by Michael Rowe
The crumbling summerhouse called Wild Fell, soaring above the desolate shores of Blackmore Island, has weathered the violence of the seasons for more than a century. Built for his family by a 19th-century politician of impeccable rectitude, the house has kept its terrible secrets and its darkness sealed within its walls. For a hundred years, the townspeople of Alvina have prayed that the darkness inside Wild Fell would stay there, locked away from the light.
Jameson Browning, a man well acquainted with suffering, has purchased Wild Fell with the intention of beginning a new life, of letting in the light. But what waits for him at the house is devoted to its darkness and guards it jealously. It has been waiting for Jameson his whole life . . . or even longer. And now, at long last, it has found him.
From the Sunburst and Aurora Award-nominated author of Enter, Night comes an unforgettable contemporary ghost story in the classic tradition of Henry James’s The Turn of the Screw.
Other CZP books by Michael Rowe:
Praise for Michael Rowe
“[Wild Fell is a] superb ghost story that evokes terrors both ancient and modern, and delivers us to a place of profound fear.”
“[A] major new talent. Michael Rowe is now on my must-read list.”
“[Wild Fell] by Canadian author Michael Rowe fulfills the Hobbesian ideal of a haunted house novel: nasty, brutish and short. Also, elegant. With more than a little meta-fictional self-awareness—another trope of the haunted house novel post-1820, when the genre was already centuries old—Rowe tells the story of damaged ingénue Jameson Browning, who purchases the titular mansion on a lake-locked outcropping called Blackmore Island after an accident which puts him in possession of a sizable cash settlement. The ghosts are also real in Rowe, this time in the visage of Rosa Blackmore, a spectral teenager who makes known her presence in grim, strobic flashes around the estate. And yet, as in all the best haunted house stories, the specter in Wild Fell is more than just that; it’s a powerful human emotion made flesh—or un-flesh, as the case may be. While over it all loom the spires of Wild Fell: dwelt in by Jameson, dwelling in him.”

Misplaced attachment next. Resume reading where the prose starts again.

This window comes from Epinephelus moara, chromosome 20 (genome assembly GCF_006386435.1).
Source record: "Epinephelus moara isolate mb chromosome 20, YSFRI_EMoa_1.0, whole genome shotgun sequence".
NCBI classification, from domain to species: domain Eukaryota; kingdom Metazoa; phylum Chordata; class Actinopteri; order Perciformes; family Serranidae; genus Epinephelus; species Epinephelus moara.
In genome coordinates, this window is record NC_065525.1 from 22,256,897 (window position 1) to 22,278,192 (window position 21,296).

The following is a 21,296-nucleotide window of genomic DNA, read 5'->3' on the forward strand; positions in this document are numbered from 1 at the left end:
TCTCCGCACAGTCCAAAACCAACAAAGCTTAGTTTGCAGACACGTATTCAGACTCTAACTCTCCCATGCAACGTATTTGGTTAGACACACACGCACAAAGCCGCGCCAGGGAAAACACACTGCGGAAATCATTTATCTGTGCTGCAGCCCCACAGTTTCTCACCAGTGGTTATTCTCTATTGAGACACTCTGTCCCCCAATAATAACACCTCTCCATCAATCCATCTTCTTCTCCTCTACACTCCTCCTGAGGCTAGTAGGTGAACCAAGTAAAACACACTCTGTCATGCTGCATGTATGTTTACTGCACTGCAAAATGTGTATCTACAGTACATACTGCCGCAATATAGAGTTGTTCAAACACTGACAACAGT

“Michael Rowe writes like a storyteller, so seamlessly that the words disappear under your skin.”
—Susie Moloney for CBC Manitoba